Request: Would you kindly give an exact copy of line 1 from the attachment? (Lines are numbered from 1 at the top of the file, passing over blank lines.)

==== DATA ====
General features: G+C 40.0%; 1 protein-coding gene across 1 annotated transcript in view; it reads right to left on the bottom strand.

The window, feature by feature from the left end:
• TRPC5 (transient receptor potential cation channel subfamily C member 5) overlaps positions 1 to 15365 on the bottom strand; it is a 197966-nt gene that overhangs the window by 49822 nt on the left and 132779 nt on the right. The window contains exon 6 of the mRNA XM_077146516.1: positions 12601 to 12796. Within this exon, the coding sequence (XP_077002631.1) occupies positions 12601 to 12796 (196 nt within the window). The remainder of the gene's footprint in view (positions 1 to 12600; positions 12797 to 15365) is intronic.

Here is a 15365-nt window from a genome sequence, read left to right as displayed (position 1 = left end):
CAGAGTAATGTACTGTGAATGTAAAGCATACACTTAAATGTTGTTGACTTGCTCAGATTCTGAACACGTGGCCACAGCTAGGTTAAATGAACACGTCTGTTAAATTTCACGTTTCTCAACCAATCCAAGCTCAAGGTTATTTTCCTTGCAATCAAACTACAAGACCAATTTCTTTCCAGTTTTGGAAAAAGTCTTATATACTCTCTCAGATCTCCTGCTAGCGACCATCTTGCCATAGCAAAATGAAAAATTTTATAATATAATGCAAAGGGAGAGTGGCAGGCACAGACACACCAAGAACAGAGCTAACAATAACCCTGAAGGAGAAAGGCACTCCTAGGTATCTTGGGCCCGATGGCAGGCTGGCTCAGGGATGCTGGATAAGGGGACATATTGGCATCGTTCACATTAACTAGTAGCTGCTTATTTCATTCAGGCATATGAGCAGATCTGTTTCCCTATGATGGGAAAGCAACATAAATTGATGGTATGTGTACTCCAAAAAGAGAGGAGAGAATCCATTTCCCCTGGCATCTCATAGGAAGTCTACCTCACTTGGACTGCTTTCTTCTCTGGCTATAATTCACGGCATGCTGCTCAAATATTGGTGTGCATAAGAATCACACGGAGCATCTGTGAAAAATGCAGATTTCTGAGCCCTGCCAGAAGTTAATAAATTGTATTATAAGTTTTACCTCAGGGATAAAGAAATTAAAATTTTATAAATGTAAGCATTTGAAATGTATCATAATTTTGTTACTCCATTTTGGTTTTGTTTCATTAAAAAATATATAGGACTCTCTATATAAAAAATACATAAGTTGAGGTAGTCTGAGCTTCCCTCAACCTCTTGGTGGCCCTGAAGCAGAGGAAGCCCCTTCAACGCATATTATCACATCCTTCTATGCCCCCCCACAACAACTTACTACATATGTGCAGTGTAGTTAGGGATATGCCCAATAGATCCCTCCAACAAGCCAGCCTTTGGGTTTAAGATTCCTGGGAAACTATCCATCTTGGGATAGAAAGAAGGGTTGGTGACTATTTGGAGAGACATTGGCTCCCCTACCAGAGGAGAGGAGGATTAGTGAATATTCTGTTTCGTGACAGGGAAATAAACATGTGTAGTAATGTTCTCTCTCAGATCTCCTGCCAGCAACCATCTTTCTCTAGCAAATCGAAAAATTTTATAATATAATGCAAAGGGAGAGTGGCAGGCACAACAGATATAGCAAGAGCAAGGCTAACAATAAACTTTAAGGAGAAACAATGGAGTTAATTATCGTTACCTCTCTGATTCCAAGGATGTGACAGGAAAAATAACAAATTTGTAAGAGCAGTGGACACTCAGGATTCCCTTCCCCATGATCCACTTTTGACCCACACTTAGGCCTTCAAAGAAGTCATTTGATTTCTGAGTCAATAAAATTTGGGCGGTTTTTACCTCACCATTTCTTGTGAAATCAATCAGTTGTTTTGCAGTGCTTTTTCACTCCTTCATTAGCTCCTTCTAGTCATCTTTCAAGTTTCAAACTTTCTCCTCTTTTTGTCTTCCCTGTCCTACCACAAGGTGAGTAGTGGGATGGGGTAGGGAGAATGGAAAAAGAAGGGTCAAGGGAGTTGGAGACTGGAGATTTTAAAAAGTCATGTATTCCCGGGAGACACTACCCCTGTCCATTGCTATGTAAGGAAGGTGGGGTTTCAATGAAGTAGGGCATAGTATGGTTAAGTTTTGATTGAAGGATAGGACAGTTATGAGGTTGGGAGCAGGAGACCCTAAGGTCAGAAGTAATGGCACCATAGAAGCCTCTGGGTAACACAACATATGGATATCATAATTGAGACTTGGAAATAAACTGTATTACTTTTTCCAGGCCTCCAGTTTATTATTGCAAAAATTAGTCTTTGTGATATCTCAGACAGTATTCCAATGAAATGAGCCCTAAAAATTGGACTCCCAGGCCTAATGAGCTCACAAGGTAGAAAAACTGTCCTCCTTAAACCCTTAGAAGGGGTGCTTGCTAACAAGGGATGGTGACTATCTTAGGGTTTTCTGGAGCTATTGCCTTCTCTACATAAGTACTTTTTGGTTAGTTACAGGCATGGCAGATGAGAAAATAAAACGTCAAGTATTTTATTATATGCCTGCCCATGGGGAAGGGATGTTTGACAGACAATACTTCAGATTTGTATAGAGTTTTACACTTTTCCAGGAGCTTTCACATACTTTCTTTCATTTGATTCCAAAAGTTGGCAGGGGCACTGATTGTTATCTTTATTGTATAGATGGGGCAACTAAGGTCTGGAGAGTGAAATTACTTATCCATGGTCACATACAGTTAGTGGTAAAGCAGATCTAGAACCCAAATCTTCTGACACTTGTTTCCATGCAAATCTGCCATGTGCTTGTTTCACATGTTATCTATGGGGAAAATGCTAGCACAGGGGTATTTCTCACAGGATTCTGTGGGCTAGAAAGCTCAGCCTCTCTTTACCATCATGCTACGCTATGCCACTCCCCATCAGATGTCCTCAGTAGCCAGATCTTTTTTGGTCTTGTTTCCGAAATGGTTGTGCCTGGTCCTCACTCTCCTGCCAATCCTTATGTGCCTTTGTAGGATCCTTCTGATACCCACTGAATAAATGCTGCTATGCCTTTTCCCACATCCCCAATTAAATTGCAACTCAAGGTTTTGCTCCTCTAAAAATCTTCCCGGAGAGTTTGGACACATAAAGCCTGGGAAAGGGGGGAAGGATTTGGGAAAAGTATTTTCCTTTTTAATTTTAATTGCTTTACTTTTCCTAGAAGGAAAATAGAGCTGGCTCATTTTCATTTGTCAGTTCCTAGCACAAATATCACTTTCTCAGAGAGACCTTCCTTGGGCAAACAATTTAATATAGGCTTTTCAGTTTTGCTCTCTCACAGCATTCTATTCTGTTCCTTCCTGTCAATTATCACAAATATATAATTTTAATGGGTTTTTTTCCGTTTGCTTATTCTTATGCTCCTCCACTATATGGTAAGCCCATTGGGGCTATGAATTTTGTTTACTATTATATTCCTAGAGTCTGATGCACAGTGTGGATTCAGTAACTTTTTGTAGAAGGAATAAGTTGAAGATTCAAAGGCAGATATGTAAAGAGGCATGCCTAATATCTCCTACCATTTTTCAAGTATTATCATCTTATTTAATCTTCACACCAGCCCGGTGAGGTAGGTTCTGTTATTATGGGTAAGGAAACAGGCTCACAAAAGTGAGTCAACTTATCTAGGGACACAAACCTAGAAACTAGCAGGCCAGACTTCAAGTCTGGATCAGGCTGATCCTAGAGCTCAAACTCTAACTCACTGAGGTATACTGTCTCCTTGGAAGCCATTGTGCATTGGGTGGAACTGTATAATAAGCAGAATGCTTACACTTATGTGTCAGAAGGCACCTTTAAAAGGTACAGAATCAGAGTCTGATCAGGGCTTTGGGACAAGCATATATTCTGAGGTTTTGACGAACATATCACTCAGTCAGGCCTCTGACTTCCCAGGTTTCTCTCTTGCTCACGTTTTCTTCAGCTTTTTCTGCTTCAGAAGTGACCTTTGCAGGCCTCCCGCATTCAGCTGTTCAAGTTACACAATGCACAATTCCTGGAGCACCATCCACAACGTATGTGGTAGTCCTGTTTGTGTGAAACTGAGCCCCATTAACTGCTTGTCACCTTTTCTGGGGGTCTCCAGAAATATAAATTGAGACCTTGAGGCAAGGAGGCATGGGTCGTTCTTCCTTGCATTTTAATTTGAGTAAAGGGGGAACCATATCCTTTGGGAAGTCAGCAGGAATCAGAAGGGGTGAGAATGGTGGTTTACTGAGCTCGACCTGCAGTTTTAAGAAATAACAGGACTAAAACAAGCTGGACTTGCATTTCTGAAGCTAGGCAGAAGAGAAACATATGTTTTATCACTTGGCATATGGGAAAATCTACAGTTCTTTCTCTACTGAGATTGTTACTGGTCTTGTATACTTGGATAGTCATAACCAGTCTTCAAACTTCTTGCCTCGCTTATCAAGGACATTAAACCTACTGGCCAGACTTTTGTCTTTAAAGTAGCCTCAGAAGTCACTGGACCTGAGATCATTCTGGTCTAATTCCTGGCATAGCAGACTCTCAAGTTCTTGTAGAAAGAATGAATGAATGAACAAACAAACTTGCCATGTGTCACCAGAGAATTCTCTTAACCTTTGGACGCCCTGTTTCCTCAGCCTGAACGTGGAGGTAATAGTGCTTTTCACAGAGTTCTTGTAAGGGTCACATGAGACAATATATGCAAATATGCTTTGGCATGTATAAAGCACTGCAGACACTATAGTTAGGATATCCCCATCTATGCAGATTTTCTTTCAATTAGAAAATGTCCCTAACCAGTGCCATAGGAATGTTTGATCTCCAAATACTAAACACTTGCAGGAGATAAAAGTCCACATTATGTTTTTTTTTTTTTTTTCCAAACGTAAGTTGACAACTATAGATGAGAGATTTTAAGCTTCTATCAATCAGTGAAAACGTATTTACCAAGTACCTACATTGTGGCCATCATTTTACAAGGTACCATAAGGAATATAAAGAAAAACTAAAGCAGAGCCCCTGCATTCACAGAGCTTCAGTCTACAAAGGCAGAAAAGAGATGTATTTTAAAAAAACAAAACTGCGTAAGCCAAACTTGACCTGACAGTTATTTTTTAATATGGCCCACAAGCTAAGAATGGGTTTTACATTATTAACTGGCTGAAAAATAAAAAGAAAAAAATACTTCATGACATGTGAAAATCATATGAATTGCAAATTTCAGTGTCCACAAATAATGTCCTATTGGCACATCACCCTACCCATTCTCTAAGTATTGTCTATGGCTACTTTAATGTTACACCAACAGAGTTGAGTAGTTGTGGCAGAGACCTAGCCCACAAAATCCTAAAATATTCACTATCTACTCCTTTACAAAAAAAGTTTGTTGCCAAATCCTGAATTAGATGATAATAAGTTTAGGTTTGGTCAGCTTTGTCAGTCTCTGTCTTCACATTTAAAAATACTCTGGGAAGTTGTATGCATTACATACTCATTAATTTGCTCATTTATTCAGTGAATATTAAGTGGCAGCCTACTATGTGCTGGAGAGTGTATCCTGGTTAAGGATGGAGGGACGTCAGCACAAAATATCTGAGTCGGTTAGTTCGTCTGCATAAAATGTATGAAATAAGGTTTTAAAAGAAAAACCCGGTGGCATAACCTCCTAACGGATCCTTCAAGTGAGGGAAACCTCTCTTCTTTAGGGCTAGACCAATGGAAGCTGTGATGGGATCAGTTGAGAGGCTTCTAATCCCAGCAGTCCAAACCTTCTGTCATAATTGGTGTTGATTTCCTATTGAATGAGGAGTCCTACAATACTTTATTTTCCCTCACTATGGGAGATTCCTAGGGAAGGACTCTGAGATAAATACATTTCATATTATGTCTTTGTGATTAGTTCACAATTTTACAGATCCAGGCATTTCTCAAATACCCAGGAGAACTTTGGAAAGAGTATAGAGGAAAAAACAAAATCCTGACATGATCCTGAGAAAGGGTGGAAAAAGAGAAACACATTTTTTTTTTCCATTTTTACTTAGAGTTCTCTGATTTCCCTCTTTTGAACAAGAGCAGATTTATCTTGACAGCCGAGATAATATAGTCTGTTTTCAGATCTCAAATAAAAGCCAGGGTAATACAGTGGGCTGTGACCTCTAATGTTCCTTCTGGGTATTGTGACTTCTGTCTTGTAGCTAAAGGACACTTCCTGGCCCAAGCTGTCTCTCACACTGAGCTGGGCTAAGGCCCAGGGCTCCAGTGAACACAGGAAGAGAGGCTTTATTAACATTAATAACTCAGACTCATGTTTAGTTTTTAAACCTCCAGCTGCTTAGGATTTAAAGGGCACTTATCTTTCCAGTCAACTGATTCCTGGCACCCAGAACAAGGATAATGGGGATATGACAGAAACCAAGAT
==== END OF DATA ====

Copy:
General features: G+C 40.0%; 1 protein-coding gene across 1 annotated transcript in view; it reads right to left on the bottom strand.